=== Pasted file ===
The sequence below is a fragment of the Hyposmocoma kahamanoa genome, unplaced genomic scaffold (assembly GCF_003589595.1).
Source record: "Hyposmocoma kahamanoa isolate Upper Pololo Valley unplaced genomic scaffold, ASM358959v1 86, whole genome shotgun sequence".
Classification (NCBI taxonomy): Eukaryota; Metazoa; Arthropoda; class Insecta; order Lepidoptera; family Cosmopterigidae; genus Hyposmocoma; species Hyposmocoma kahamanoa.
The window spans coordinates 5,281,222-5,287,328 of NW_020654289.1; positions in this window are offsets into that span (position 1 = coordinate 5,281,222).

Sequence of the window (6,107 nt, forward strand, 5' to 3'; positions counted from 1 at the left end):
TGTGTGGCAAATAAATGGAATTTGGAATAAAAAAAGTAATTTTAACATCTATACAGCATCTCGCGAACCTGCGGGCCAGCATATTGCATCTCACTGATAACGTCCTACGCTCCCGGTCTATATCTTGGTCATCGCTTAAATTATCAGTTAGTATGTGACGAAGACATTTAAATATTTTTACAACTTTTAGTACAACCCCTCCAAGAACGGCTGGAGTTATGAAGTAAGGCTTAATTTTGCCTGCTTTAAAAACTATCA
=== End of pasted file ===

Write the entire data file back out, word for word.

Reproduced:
The sequence below is a fragment of the Hyposmocoma kahamanoa genome, unplaced genomic scaffold (assembly GCF_003589595.1).
Source record: "Hyposmocoma kahamanoa isolate Upper Pololo Valley unplaced genomic scaffold, ASM358959v1 86, whole genome shotgun sequence".
Classification (NCBI taxonomy): Eukaryota; Metazoa; Arthropoda; class Insecta; order Lepidoptera; family Cosmopterigidae; genus Hyposmocoma; species Hyposmocoma kahamanoa.
The window spans coordinates 5,281,222-5,287,328 of NW_020654289.1; positions in this window are offsets into that span (position 1 = coordinate 5,281,222).

Sequence of the window (6,107 nt, forward strand, 5' to 3'; positions counted from 1 at the left end):
TGTGTGGCAAATAAATGGAATTTGGAATAAAAAAAGTAATTTTAACATCTATACAGCATCTCGCGAACCTGCGGGCCAGCATATTGCATCTCACTGATAACGTCCTACGCTCCCGGTCTATATCTTGGTCATCGCTTAAATTATCAGTTAGTATGTGACGAAGACATTTAAATATTTTTACAACTTTTAGTACAACCCCTCCAAGAACGGCTGGAGTTATGAAGTAAGGCTTAATTTTGCCTGCTTTAAAAACTATCA